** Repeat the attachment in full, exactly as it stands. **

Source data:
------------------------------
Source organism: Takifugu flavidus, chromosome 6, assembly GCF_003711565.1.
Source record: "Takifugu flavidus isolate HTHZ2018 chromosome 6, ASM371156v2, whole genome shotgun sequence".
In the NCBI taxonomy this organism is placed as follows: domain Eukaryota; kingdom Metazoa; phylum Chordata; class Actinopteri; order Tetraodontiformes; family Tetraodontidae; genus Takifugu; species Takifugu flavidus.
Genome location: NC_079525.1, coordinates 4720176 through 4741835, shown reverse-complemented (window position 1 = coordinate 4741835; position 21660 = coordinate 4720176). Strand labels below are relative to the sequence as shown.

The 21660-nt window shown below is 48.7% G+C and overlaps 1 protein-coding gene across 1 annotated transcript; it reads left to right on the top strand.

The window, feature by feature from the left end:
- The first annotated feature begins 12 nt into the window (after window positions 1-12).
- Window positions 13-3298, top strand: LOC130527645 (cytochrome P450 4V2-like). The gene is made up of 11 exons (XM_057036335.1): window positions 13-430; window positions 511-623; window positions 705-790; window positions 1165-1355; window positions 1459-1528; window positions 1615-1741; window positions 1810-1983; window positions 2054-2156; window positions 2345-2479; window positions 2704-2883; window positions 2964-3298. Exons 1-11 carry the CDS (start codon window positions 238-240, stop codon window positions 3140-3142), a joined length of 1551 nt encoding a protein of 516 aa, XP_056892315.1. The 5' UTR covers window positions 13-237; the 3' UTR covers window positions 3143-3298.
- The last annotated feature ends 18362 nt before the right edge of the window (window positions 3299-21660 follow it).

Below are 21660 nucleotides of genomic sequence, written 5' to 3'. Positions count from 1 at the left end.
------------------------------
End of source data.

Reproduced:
Source organism: Takifugu flavidus, chromosome 6, assembly GCF_003711565.1.
Source record: "Takifugu flavidus isolate HTHZ2018 chromosome 6, ASM371156v2, whole genome shotgun sequence".
In the NCBI taxonomy this organism is placed as follows: domain Eukaryota; kingdom Metazoa; phylum Chordata; class Actinopteri; order Tetraodontiformes; family Tetraodontidae; genus Takifugu; species Takifugu flavidus.
Genome location: NC_079525.1, coordinates 4720176 through 4741835, shown reverse-complemented (window position 1 = coordinate 4741835; position 21660 = coordinate 4720176). Strand labels below are relative to the sequence as shown.

The 21660-nt window shown below is 48.7% G+C and overlaps 1 protein-coding gene across 1 annotated transcript; it reads left to right on the top strand.

The window, feature by feature from the left end:
- The first annotated feature begins 12 nt into the window (after window positions 1-12).
- Window positions 13-3298, top strand: LOC130527645 (cytochrome P450 4V2-like). The gene is made up of 11 exons (XM_057036335.1): window positions 13-430; window positions 511-623; window positions 705-790; window positions 1165-1355; window positions 1459-1528; window positions 1615-1741; window positions 1810-1983; window positions 2054-2156; window positions 2345-2479; window positions 2704-2883; window positions 2964-3298. Exons 1-11 carry the CDS (start codon window positions 238-240, stop codon window positions 3140-3142), a joined length of 1551 nt encoding a protein of 516 aa, XP_056892315.1. The 5' UTR covers window positions 13-237; the 3' UTR covers window positions 3143-3298.
- The last annotated feature ends 18362 nt before the right edge of the window (window positions 3299-21660 follow it).

Below are 21660 nucleotides of genomic sequence, written 5' to 3'. Positions count from 1 at the left end.